When it comes to limiting noise emission due to discharge, noise reduction of control valves can be obtained by means of a suitable silencer, installed in the end of the piping line.

Such silencers are generally composed of a diffuser (upstream) and of a dissipative stage (downstream).

The diffuser is a perforated element, at which a change occurs (that is desired to be downwards) of the turbulence noise and shock noise, the presence of small diameter perforations causing a peak in noise generation for  high frequency. In addition, the presence of the diffuser causes a total loss of pressure on which attention must be paid (*).

The dissipative stage, in turn, consists of a lining (preferably: with high sound absorption), often used as filling of splitters, sometimes concentric (else: transverse), allowing for noise attenuation in a frequency range more or less extended namely depending on the acoustic characteristics of the porous medium and of its possible surfacing, on the geometry of the dissipative stage and on the nature and passage speed of the fluid.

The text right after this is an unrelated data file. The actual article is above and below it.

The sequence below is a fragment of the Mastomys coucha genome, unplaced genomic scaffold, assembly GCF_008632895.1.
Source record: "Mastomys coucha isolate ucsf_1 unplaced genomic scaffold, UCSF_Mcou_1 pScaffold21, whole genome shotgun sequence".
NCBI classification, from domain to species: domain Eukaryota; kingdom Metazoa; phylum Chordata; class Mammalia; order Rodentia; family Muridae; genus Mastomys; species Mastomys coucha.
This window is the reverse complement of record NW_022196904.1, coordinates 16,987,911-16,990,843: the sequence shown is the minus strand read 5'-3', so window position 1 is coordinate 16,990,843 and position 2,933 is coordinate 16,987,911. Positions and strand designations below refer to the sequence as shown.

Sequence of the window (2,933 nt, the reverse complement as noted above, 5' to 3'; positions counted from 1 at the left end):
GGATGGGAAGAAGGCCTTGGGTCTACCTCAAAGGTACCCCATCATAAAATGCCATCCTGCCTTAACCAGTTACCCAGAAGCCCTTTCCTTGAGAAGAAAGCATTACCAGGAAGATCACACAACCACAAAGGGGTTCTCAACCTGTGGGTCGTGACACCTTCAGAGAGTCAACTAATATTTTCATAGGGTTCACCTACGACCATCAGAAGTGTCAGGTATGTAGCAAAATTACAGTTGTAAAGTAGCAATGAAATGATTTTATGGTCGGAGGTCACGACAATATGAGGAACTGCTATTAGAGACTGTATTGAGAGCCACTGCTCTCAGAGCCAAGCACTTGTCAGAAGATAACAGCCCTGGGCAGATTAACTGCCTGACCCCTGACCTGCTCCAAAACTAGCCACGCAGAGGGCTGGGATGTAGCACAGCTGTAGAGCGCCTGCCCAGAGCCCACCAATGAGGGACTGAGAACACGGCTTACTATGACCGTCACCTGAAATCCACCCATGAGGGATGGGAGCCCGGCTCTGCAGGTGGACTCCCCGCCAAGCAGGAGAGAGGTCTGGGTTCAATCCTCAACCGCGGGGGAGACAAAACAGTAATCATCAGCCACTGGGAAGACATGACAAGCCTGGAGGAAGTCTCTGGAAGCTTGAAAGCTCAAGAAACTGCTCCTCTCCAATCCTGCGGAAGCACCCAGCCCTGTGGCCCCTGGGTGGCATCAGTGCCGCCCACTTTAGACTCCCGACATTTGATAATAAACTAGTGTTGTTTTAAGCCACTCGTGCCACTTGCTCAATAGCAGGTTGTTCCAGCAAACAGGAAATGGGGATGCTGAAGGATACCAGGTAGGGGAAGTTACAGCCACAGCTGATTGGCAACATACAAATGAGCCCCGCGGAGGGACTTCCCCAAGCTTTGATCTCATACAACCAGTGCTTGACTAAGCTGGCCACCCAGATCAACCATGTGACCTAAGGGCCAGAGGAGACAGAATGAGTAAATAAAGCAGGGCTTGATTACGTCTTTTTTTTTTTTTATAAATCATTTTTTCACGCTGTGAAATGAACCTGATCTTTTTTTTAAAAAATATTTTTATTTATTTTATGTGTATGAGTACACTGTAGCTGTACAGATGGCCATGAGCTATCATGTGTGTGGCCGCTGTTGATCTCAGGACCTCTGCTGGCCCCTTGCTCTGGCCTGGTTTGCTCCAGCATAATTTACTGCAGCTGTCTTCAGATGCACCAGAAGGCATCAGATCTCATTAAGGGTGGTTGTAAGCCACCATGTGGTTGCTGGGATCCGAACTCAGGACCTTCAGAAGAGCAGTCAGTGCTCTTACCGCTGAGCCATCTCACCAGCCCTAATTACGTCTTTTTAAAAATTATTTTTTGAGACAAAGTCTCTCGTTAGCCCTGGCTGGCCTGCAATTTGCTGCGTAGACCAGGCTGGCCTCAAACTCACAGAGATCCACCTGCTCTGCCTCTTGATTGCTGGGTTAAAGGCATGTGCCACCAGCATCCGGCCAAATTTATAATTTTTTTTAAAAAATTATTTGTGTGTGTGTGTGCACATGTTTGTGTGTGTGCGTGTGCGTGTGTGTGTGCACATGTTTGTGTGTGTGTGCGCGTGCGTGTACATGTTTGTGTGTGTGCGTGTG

In addition, the presence of the dissipative floor causes a total loss of pressure (usually less compared to that of the diffuser) on which attention must be paid (*) and generates self noise for which it is important to make sure that it is compatible with the noise reduction target to be considered as part of a project for which the implementation of a silencer is envisaged.

* Especially vis-à-vis the operating conditions of the valve on the downstream pressure which affects (upward)

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